Pasteur Brown and his Duck

My last post was a poem from 1690.  Jumble the numbers and you arrive at 1906, five years before Wilfred Owen first came to Teignmouth.  This poem ‘Pasteur Brown and his Duck’ appeared in the 2nd February edition of the Teignmouth Post of that year.  It was written by a remarkable man – Thomas Henry Aggett – who was dubbed ‘The Railway Poet’, in a style reminiscent of Pam Ayres.  I discovered it in a pamphlet from the Teignmouth & Shaldon Heritage Centre.

The poem is purportedly based on a true incident involving someone called Pasteur Brown who lived in French Street, Teignmouth, (although I can not find a census reference to him).  At the time this incident occurred he was working at the building of Barnpark Terrace, either as a mason or as a mason’s labourer.

I am trying to track down a copy of Thomas Aggett’s book ‘Vagabond Verses’ so if anyone can let me have access to a copy that would be great.

 

Pasteur Brown and his Duck

One Pasteur Brown, like Browning was
At times somewhat obscure
But Browning wrote perhaps above
Our heads in literature.
While Brown, eccentric Nature’s ways
And freaks could not endure.

Now Pasteur had a small back yard
And one Minorca hen,
Quite proud he felt at morn to get
A fresh egg now and then;
And he could argue fowls with twice
Ten thousand Cornish men.

That hen, desiring to increase
Brown’s happiness and store,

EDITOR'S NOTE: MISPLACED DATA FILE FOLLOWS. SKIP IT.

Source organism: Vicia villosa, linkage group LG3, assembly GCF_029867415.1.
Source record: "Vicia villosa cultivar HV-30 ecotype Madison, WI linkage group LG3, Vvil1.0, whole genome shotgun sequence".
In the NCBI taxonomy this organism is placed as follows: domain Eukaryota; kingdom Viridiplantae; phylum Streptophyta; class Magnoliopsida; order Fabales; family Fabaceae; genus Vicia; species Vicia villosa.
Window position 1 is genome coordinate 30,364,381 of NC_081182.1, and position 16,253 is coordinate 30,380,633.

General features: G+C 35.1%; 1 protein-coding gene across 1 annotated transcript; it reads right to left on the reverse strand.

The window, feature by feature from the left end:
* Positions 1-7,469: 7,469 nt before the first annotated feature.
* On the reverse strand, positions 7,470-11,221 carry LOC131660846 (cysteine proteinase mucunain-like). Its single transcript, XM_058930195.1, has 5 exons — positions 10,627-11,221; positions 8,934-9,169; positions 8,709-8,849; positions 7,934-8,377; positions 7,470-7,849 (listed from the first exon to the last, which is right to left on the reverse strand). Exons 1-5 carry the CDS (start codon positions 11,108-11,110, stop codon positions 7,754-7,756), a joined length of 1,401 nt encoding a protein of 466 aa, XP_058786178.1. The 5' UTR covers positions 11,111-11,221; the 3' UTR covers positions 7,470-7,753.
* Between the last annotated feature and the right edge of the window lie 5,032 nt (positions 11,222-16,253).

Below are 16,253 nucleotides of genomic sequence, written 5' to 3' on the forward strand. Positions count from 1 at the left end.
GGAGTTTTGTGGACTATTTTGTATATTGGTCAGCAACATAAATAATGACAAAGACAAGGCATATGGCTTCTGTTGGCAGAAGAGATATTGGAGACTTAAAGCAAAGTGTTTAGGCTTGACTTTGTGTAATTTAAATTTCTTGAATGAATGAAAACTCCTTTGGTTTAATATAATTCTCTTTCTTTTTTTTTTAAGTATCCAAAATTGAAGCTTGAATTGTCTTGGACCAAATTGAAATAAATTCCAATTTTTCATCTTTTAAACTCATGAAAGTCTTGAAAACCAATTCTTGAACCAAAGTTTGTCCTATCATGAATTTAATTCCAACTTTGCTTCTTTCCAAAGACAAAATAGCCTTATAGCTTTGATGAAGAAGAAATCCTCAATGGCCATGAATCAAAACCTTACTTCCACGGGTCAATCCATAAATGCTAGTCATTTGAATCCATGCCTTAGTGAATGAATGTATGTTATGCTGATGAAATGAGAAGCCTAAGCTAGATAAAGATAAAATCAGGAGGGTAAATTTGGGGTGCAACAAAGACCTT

Got broody, but alas! Her eggs
Were gone, excepting four;
So Pasteur went to Farmer Elms
And bought a dozen more.

“Fine eggs” quoth Brown, “which I could teach
My Grandmother to suck”.
So Farmer Elms put in the bag
An extra egg for luck,
And twelve of them were of the hen
And one was of the duck.

Brown sat his hen on thirteen eggs,
The hen began to cluck;
Within due course to thirteen chicks
There never was such luck!
And twelve of them were of the hen
And one was of the duck.

This puzzled Pasteur Brown and made
His brain too blunt to think,
For when he placed the water dish
Where all his stock might drink
This duckling bodily went in
By toppling o’er the brink.

Brown thought the missing link at last
Was either hatched or born,
But he felt more astonished when
He fed them night and morn,
And found, while twelve fed properly
One shovelled up his corn.

Now Pasteur such amazing greed
As this could not endure,
So he consulted with his friends
If best to kill or cure,
And they advised a cure – advice
Apparently quite pure.

Brown sought the duckling in the yard,
There he took by the neck it up,
And pared its bill to chick-beak shape,
(Enough to bring poor Becket up),
“I’ve stop’d your “shovelling corn” grinned Brown
“Now like the rest you’ll peck it up”.

 

Want to know more?  Checkout: Thomas Henry Aggett

 

 

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